Before antivenom was available, black widow bites had a mortality rate of around 5% in the USA.
Currently, spider-bite-related deaths in the US remain at zero a year for the past few decades.
Even Australia, where most animals seem to exist only to kill humans, hasn’t reported one single death by spider bite since 1979.
Suppose you live in an area with venomous spiders or suspect that one bit you, seek medical attention. And try to be as fast as possible!
The following symptoms are reasons to concern after a suspected spider bite:
A trained medical professional can give you appropriate treatment.
The treatment may include antivenom, painkillers, and localized ointments to prevent infections.
Spider bites (especially from household spiders) can sometimes go unnoticed. These bites may not even need further treatment. But there may be complications for a small percentage of the population.
Like bee stings, spider bites can cause severe allergic reactions in some people.
Some of the signs to look out for after a spider bite include:
If you notice any of these signs on you or someone else, contact a medical professional right away.
If you know you're allergic to spider bites, keep epinephrine auto-injectors (EpiPen) near.
Besides allergic reactions, infections are the most significant problem associated with spider bites.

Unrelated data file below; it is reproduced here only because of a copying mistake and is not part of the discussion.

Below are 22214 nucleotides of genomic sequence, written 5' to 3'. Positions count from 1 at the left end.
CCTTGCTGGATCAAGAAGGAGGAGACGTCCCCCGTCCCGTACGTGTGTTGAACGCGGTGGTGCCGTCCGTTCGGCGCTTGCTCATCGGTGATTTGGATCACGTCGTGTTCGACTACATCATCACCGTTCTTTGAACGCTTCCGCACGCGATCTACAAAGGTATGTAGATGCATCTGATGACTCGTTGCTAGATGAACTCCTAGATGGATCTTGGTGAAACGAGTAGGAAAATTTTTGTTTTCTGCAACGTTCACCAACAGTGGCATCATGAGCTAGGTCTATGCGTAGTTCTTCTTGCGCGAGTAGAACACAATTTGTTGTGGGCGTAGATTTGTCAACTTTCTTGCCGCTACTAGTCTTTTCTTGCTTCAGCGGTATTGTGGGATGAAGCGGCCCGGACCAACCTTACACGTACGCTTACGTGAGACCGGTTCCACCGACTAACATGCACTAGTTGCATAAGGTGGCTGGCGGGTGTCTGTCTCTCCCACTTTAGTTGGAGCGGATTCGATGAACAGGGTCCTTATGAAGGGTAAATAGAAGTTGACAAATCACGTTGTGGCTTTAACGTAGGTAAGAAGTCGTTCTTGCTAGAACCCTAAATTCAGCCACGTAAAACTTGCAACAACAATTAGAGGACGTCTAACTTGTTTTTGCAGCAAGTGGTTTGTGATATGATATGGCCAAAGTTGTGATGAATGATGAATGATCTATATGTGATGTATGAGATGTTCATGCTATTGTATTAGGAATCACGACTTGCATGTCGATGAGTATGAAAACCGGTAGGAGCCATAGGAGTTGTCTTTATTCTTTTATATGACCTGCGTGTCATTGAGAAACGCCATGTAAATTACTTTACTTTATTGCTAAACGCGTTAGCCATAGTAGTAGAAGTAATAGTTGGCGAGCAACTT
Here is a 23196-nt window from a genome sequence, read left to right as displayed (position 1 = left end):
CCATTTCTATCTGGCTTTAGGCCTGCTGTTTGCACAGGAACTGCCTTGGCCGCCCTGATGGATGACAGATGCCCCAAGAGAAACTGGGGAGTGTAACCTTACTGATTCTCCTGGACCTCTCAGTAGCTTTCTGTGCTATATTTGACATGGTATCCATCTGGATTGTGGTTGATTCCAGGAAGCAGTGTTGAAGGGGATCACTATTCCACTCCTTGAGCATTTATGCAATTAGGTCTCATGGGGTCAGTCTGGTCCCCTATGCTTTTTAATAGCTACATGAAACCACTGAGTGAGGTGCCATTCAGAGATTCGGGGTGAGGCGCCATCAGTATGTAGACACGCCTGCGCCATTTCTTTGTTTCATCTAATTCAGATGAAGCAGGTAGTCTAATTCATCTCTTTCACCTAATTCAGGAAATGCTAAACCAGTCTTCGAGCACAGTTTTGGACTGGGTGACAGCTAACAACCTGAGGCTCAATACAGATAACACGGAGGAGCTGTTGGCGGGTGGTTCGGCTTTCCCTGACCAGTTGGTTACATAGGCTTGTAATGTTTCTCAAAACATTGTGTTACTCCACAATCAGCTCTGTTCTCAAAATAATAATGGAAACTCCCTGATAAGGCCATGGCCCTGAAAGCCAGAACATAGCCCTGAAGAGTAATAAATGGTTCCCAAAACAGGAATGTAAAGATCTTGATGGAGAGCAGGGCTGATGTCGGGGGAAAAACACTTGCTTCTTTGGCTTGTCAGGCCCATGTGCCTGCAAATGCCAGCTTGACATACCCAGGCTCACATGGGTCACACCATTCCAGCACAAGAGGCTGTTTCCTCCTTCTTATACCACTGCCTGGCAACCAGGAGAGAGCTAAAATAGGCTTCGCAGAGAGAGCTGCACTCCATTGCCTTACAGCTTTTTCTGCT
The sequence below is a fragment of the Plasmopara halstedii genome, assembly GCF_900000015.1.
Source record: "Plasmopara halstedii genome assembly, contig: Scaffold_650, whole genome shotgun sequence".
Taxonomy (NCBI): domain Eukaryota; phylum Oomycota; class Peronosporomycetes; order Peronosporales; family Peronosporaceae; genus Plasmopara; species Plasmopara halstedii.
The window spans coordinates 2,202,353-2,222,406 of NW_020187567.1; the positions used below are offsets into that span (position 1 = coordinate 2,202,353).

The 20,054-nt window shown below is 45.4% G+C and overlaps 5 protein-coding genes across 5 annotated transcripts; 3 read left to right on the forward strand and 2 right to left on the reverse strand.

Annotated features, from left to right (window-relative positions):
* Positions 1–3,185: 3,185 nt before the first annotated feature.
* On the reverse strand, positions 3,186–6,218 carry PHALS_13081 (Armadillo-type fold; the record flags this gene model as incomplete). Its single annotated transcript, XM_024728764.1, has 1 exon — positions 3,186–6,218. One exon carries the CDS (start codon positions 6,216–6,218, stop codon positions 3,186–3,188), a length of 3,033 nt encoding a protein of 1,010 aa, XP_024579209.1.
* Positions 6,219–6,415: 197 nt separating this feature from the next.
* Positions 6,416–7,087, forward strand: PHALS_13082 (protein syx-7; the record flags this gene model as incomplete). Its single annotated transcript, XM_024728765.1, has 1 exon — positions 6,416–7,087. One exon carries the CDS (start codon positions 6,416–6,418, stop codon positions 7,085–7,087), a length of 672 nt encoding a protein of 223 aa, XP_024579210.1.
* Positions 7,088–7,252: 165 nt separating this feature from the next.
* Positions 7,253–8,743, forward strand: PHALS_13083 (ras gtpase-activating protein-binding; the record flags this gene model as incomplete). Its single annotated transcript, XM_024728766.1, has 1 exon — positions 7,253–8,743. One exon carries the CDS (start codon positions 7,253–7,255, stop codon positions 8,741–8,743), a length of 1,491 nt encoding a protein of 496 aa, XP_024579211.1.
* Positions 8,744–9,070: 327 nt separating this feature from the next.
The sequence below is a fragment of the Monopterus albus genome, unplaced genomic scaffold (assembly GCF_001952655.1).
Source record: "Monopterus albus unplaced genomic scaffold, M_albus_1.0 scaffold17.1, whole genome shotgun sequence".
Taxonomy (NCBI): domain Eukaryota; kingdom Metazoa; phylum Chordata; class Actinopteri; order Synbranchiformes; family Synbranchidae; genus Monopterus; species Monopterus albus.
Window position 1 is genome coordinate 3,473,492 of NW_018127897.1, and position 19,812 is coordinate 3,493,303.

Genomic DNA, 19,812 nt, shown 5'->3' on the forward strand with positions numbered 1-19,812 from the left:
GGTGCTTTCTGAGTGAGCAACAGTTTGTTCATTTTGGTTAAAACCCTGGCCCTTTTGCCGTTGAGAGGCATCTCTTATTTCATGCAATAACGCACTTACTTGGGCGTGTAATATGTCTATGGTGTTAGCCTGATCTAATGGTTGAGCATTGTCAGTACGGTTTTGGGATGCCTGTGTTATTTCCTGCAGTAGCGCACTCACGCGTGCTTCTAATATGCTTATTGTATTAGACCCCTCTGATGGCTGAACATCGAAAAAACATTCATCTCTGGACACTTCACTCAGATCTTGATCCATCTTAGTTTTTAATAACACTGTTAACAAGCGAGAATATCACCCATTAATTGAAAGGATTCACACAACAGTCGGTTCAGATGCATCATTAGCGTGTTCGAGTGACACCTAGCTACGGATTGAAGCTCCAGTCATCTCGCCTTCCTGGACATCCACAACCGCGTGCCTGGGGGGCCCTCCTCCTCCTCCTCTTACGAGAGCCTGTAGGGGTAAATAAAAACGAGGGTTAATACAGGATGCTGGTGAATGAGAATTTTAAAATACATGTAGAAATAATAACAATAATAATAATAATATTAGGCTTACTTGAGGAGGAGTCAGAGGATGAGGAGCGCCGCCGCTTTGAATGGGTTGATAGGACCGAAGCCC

Even non-venomous spiders can carry harmful germs on their fangs. These damaging germs then create several problems once they get under the skin.
Some people may also cause (or worsen) the infection by scratching or picking on the area around the bite. No matter how itchy your skin is, it would help if you never touched it.
Infected spider bites will become more swollen and darker in color as the days pass. They will also hurt more and be itchier.
Prevention is better than cure. So, these are some steps you need to take to prevent a spider bite from getting infected.
But symptoms can get worse within the following 24 hours after treating a spider bite. Thus, you may need to seek medical attention.
The symptoms to look for are severe pain, numbness, or tickling. Likewise, redness or discoloration around the bite in the shape of a halo or bull's-eye is a bad sign.
If you experience any of the symptoms described, please contact a medical professional. These are signs of infection, and attempting to take care of them can be dangerous.
After careful examination, your doctor will decide on the best course of treatment. This treatment may include oral antibiotics, ointments, and painkillers.
In this article, we have talked about bites from wild spiders. But what about pet tarantulas?
You might be thinking that due to their size, tarantulas must be deadly!
And yes, tarantulas, like all spiders, have a venomous bite. That said, their toxins can kill small animals but are, in reality, harmless to humans.
To be clear, a bite from a tarantula does hurt, but the pain is like a bee sting. The affected area might get swollen and tender to the touch, but it isn't life-threatening.
The most significant risk of a tarantula bite is an allergic reaction or an infection. This risk is common in most spiders.
If a tarantula bites you, follow the advice above: water, soap, antibacterial ointments. Advil and localized ice packs will make also help.
Contact a trained medical professional if the bite doesn't improve after 24h. As we mentioned before, a doctor will know how to treat the wound if there are any complications.